Orders are made two ways in the Family Court of Western
Australia, by consent of the parties or, following determination on
the evidence, as pronounced by the Court. So, when are those Orders
binding? And what if there is a change of mind as to consent or an
appeal is lodged?
Orders by consent
The Family Law Act 1975 (Cth)1 and the
Family Court Act 1997 (WA)2 provide the Court
with the Authority to make Orders by consent of the parties.
Further, Rule 24(b) of the Family Court Rules 1998 (WA)
provides for a Registrar to make an Order in the terms which have
been agreed upon by all the parties.
However, in the event that a party or both parties, following
providing their consent wish to withdraw their consent, the
Family Court Act 1997 (WA)3 provides that a
party to proceedings in which a Registrar has exercised a delegated
power may, within the time prescribed by, or within such further
time as is allowed, apply to the Court to review the exercise of
the delegated power.
The Family Court Rules 1998 (WA)4 provides
that a party to proceedings may apply to the Court to review an
Order or direction made by a Registrar within 28
days after the Principal Registrar, Registrar or Deputy
Registrar makes the said Order or direction.
Ultimately, the effect of the withdrawal of consent will require
an application for review. Further the withdrawal of consent
removes the power or authority for the Registrar to make the
Order5. The result is that Consent Orders cannot be
enforced or maintained following a party withdrawing their consent
within the timeframe required.
In the event that a party decides to withdraw their consent
following forwarding the Consent Orders to the Court but before the
Orders are made, a party can simply, at any time, write to the
Court advising of their withdrawn consent. If the withdraw is
received prior to Orders being made the effect is as if the consent
was never provided in the first place and parties can either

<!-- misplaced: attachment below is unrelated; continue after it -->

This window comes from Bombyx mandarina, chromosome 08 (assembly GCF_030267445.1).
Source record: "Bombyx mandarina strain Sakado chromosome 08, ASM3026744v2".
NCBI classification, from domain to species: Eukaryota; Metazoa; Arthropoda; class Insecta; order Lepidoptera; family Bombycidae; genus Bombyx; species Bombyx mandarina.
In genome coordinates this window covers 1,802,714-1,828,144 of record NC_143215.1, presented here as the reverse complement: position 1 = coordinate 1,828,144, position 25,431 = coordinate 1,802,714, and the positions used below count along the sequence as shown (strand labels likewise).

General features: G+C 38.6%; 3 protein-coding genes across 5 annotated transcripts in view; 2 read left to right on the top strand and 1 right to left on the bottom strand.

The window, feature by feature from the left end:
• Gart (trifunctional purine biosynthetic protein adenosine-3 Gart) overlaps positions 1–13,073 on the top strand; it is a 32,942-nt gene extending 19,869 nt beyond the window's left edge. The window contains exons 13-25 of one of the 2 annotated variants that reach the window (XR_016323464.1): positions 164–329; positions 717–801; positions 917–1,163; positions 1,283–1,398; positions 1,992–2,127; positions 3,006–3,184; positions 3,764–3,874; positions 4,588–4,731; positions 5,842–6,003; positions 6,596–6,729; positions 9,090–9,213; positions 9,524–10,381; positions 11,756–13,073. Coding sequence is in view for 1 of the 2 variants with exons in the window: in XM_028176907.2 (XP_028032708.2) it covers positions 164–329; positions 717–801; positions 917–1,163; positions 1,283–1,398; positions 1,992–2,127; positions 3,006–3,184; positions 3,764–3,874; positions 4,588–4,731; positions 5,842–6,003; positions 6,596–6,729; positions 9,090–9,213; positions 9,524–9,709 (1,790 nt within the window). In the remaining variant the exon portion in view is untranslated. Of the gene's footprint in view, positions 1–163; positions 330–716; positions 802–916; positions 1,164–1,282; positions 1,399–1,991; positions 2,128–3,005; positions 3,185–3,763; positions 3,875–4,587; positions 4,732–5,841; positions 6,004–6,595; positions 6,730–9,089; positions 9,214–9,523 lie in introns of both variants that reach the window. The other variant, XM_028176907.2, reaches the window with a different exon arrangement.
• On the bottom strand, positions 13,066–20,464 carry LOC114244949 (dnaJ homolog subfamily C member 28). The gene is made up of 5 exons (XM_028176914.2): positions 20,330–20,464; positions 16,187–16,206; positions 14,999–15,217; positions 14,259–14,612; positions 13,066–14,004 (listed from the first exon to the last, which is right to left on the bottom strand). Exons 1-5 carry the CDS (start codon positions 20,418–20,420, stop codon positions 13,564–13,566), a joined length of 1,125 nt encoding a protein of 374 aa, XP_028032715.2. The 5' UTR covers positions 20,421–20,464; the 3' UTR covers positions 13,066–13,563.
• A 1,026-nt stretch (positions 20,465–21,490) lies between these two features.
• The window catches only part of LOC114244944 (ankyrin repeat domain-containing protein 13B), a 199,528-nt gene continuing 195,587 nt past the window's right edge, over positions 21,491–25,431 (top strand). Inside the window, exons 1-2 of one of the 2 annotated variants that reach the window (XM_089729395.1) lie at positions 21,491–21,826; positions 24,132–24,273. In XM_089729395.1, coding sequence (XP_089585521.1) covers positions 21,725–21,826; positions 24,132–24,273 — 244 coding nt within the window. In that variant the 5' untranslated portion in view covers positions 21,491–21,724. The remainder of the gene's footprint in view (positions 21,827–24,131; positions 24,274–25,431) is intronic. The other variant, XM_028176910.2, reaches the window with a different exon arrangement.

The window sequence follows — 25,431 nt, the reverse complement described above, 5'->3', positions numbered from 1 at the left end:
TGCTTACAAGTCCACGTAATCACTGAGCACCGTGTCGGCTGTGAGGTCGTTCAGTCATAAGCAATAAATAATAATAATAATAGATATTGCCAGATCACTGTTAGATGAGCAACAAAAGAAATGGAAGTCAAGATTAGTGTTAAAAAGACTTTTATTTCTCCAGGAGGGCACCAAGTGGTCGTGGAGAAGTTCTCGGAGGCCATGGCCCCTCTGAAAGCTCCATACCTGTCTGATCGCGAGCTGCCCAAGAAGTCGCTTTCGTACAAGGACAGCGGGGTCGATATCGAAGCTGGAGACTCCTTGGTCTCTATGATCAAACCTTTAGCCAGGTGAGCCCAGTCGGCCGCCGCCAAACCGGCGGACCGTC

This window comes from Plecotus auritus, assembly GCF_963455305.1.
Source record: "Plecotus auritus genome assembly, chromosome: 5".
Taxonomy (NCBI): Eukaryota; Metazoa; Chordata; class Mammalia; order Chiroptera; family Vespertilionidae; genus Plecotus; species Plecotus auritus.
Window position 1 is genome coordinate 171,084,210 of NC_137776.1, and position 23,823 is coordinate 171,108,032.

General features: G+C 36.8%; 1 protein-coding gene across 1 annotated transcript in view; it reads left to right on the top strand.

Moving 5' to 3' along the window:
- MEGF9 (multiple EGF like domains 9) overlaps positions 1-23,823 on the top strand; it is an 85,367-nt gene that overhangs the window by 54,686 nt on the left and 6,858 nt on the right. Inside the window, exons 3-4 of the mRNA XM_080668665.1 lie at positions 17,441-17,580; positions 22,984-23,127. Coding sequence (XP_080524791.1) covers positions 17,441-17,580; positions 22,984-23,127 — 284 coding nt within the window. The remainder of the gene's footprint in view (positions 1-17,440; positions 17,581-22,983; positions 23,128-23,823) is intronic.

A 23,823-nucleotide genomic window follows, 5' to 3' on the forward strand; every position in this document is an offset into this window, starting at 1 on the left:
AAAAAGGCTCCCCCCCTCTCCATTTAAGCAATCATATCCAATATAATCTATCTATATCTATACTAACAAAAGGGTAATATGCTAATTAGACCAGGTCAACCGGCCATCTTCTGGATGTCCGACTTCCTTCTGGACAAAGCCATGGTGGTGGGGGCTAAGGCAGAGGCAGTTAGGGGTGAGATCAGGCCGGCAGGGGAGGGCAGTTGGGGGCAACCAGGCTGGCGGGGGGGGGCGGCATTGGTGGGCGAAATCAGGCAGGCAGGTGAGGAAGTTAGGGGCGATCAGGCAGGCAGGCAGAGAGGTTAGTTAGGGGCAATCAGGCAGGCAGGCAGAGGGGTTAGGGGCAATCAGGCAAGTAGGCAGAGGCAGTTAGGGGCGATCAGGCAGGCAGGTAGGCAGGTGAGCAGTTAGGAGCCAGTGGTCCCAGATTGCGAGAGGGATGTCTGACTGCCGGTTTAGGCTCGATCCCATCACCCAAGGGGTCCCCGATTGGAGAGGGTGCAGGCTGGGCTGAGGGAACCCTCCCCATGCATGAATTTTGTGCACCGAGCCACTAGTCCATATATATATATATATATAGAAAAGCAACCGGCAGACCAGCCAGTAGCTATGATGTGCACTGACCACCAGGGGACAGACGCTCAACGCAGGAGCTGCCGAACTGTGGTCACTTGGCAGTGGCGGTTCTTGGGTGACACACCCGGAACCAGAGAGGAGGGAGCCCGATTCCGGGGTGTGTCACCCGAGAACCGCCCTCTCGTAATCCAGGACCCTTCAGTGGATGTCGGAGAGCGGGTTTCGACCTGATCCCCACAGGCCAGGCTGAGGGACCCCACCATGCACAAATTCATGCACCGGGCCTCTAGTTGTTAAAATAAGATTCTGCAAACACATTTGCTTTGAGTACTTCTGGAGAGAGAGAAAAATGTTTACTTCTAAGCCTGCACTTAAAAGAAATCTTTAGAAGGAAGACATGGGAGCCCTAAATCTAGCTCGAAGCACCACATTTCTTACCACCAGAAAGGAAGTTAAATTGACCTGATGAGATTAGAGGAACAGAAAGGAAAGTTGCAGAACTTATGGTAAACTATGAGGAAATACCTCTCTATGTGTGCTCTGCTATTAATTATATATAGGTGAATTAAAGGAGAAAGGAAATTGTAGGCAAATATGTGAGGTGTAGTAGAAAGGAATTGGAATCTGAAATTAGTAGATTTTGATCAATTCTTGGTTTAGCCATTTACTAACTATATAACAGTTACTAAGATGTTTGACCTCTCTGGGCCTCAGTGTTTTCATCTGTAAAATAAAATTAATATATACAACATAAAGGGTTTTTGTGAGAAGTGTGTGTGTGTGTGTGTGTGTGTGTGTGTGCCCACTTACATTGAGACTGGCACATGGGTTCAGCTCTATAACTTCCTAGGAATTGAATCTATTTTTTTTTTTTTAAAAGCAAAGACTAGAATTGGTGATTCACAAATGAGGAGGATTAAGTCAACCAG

proceed with an Initiating Application or continue negotiations in
an attempt to reach an agreement that both parties are agreeable
As a result of the above, the solicitor will often draft
timeframes into the Orders which provide for settlement to occur on
or after the 28 days of the date of the making or receipt of the
Orders and will often advise clients not to effect settlement prior
to this. Effecting settlement earlier and then receiving advice as
to withdrawal of consent following settlement can often further
complicate matters in attempting to "recover" assets that
may, following determination, otherwise be retained by the other
Withdrawal of consent following the filing of Consent Orders is
not common as the majority of the time consent is provided
following the appropriate disclosure, legal advice and
consideration of entitlements.
Orders following determination
Orders made following determination can be made by either a
Registrar, Magistrate or Judge.
The Family Law Act 1975 (Cth)6 provides a
party with the ability to appeal an Order made, following
determination of the Court, save for an appeal to a Divorce Order,
once the same has been made.7
The timeframe for making such an appeal is set out in
legislation. The appeal is required to be instituted within the
time prescribed by the standard rules of the Court or within such
further time as is allowed in accordance with the standard Rules of
The timeframe as prescribed by the Family Law Rules
2004 (Cth)9 requires an appeal to be filed
within 28 days after the date of the Orders
Accordingly, an Appeal or Application advising the withdrawal of
consent is more often than not filed within 28 days of the making
of the Order however, as the Court can use its discretion and allow
such further time as is allowed in accordance with the standard
Rules of the Court, it is possible for this to occur after this
Generally however, parties can rest assured, 28 days following
the making of the Orders there is only a very slight possibility
that consent will be withdrawn or an appeal lodged in relation to
the Orders made.
2Section 205ZI (1)(j)
4Rule 25 (2)
5 High Court in Harris v Caladine
(1991) FLC 92-217 (at 78,470 per Mason CJ and Deane J, at 78,475
per Brennan J, at 78,487 per Dawson J, at 78,491 per Toohey J, at
78,503 per Gaudron J and at 78,509 per McHugh J and;
Tormsen (1993) FLC 92-392 (at 80,018).
6 Section 94
The content of this article is intended to provide a general
guide to the subject matter. Specialist advice should be sought
about your specific circumstances.
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